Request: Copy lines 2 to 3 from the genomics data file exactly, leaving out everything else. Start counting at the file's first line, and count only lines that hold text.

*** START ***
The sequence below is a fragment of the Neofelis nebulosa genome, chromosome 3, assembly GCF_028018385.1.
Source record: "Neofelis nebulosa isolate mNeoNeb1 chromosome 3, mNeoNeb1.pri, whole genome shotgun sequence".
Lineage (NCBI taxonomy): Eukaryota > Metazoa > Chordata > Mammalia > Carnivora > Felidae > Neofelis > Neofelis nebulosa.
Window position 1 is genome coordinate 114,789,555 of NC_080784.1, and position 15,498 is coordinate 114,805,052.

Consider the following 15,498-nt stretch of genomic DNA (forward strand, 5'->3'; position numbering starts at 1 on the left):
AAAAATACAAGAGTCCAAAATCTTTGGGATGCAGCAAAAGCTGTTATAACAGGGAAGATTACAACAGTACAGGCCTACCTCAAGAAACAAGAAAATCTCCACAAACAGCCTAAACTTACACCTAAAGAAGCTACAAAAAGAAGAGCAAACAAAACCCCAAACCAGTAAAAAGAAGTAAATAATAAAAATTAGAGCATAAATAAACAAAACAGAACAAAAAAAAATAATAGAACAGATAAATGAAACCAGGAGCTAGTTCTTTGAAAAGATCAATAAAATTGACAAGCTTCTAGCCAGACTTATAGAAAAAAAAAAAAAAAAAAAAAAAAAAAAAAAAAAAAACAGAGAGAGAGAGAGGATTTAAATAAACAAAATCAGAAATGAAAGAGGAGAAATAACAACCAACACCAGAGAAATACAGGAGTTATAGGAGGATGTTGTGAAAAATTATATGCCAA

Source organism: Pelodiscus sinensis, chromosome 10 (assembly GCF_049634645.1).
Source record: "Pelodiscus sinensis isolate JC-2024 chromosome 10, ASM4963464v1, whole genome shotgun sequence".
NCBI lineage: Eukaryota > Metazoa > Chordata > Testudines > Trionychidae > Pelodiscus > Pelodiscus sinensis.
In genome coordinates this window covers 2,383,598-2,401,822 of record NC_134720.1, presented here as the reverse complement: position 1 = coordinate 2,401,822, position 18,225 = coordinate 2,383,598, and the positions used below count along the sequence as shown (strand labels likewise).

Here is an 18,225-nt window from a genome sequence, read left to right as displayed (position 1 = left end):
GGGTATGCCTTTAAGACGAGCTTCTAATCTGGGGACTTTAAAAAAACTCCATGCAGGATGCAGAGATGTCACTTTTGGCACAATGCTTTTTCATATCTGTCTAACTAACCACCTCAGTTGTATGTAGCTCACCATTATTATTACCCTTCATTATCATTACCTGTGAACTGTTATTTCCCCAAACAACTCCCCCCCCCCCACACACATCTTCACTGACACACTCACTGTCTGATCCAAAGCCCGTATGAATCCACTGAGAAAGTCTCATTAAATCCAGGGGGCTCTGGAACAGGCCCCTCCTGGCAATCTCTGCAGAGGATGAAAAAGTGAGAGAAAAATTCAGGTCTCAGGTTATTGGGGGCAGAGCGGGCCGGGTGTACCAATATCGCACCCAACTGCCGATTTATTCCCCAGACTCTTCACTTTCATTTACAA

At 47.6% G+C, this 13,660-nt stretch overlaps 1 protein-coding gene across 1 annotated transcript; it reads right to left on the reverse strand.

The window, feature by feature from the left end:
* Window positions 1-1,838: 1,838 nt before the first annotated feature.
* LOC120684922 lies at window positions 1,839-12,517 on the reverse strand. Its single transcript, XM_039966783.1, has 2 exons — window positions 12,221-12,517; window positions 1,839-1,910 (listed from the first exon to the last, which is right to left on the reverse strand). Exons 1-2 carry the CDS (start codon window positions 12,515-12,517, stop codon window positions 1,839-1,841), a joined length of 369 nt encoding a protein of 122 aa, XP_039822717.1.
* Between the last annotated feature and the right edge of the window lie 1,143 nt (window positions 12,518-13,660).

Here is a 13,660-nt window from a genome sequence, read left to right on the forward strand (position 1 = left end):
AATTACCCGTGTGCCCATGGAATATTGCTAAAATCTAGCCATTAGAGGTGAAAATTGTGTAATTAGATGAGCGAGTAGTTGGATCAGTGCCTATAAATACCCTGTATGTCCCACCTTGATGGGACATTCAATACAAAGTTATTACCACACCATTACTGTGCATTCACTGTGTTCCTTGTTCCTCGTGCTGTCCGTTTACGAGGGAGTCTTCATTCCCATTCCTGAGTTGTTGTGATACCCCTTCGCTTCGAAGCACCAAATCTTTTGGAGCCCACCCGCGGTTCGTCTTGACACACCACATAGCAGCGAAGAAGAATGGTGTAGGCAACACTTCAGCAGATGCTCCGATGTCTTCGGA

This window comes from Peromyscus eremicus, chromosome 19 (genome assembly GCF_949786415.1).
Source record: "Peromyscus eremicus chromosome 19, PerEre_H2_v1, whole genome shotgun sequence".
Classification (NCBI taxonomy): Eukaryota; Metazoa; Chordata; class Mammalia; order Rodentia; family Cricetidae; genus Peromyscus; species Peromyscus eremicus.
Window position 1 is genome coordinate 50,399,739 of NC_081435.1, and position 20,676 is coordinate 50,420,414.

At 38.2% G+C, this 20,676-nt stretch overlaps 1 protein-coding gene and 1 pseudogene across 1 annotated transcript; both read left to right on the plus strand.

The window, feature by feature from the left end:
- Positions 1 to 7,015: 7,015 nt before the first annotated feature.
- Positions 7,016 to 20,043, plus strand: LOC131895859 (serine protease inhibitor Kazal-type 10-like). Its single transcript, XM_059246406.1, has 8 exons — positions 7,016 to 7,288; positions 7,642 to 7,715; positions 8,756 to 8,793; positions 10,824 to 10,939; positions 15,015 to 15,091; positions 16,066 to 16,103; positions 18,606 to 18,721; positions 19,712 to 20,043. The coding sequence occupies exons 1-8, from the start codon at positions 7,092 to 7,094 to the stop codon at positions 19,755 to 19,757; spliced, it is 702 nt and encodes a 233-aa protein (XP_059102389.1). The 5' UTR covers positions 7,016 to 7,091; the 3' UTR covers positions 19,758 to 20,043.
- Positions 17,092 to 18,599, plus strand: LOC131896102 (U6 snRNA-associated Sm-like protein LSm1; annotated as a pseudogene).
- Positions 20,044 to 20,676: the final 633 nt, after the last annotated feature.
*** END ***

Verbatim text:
Source record: "Neofelis nebulosa isolate mNeoNeb1 chromosome 3, mNeoNeb1.pri, whole genome shotgun sequence".
Lineage (NCBI taxonomy): Eukaryota > Metazoa > Chordata > Mammalia > Carnivora > Felidae > Neofelis > Neofelis nebulosa.